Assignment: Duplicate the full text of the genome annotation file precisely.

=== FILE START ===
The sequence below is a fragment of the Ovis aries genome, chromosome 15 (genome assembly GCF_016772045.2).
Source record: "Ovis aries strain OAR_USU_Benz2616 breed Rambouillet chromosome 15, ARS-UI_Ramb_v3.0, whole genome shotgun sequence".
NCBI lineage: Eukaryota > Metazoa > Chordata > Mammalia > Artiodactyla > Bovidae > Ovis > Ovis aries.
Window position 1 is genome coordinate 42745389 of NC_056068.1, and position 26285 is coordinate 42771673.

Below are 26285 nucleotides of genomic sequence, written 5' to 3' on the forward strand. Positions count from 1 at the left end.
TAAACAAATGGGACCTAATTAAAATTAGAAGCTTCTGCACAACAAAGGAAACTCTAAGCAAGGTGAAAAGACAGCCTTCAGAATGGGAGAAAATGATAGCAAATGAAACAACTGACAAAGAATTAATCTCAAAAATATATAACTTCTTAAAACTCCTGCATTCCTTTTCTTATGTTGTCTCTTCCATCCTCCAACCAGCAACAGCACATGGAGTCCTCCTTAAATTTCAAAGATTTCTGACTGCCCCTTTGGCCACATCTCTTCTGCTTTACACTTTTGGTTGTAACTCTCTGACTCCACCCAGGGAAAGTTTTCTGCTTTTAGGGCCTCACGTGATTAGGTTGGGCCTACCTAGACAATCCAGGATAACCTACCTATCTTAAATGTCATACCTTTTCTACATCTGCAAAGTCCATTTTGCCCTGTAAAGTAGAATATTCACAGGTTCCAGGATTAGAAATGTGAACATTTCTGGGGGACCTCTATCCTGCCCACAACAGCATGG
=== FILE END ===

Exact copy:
The sequence below is a fragment of the Ovis aries genome, chromosome 15 (genome assembly GCF_016772045.2).
Source record: "Ovis aries strain OAR_USU_Benz2616 breed Rambouillet chromosome 15, ARS-UI_Ramb_v3.0, whole genome shotgun sequence".
NCBI lineage: Eukaryota > Metazoa > Chordata > Mammalia > Artiodactyla > Bovidae > Ovis > Ovis aries.
Window position 1 is genome coordinate 42745389 of NC_056068.1, and position 26285 is coordinate 42771673.

Below are 26285 nucleotides of genomic sequence, written 5' to 3' on the forward strand. Positions count from 1 at the left end.
TAAACAAATGGGACCTAATTAAAATTAGAAGCTTCTGCACAACAAAGGAAACTCTAAGCAAGGTGAAAAGACAGCCTTCAGAATGGGAGAAAATGATAGCAAATGAAACAACTGACAAAGAATTAATCTCAAAAATATATAACTTCTTAAAACTCCTGCATTCCTTTTCTTATGTTGTCTCTTCCATCCTCCAACCAGCAACAGCACATGGAGTCCTCCTTAAATTTCAAAGATTTCTGACTGCCCCTTTGGCCACATCTCTTCTGCTTTACACTTTTGGTTGTAACTCTCTGACTCCACCCAGGGAAAGTTTTCTGCTTTTAGGGCCTCACGTGATTAGGTTGGGCCTACCTAGACAATCCAGGATAACCTACCTATCTTAAATGTCATACCTTTTCTACATCTGCAAAGTCCATTTTGCCCTGTAAAGTAGAATATTCACAGGTTCCAGGATTAGAAATGTGAACATTTCTGGGGGACCTCTATCCTGCCCACAACAGCATGG